The potential to integrate aspects of Geography and History has been appropriately exploited in the recent development of a whole school plan for Geography. Classrooms are equipped with a broad range of maps which are features of display in classrooms and globes are used extensively by teachers to appropriately develop a sense of space. In the lessons observed, aspects of the three strands of the curriculum were explored and these lessons were resourced with photographs, maps, artefacts and ICT. In the sample lessons observed, the quality of teaching was very good. Collaborative group work, while engaging with a variety of resources, is recommended as a means of further developing pupils’ geographical skills. Pupils demonstrate a keen enthusiasm in their learning.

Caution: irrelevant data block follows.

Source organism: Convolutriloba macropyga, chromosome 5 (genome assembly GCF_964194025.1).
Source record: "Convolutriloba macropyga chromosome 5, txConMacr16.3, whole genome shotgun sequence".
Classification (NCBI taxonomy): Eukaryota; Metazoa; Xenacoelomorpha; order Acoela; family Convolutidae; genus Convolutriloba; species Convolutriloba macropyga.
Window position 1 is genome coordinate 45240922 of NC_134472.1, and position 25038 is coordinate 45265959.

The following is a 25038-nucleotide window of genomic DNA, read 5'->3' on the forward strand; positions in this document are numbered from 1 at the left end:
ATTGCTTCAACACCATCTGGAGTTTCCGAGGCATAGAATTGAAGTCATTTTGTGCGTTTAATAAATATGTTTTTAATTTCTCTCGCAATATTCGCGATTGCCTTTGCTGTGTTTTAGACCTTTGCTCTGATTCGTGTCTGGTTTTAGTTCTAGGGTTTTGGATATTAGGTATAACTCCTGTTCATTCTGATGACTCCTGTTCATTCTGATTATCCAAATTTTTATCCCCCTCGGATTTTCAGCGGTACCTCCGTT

An awareness of people in the local community is developed through engagement with the local fire brigade and members of An Garda Síochána in relation to safety issues. Well-researched projects are on display in most classrooms demonstrating appropriate awareness of features of the human and natural environments in local, national, European and world contexts. Pupils in senior classes demonstrate a very good ability to compare and contrast these features with the local and national context. Pupils work as geographers, most notably during weather investigation and daily temperature recording in the school environment. Pupils’ mapping skills are developed in a spiral manner and this is very good practice.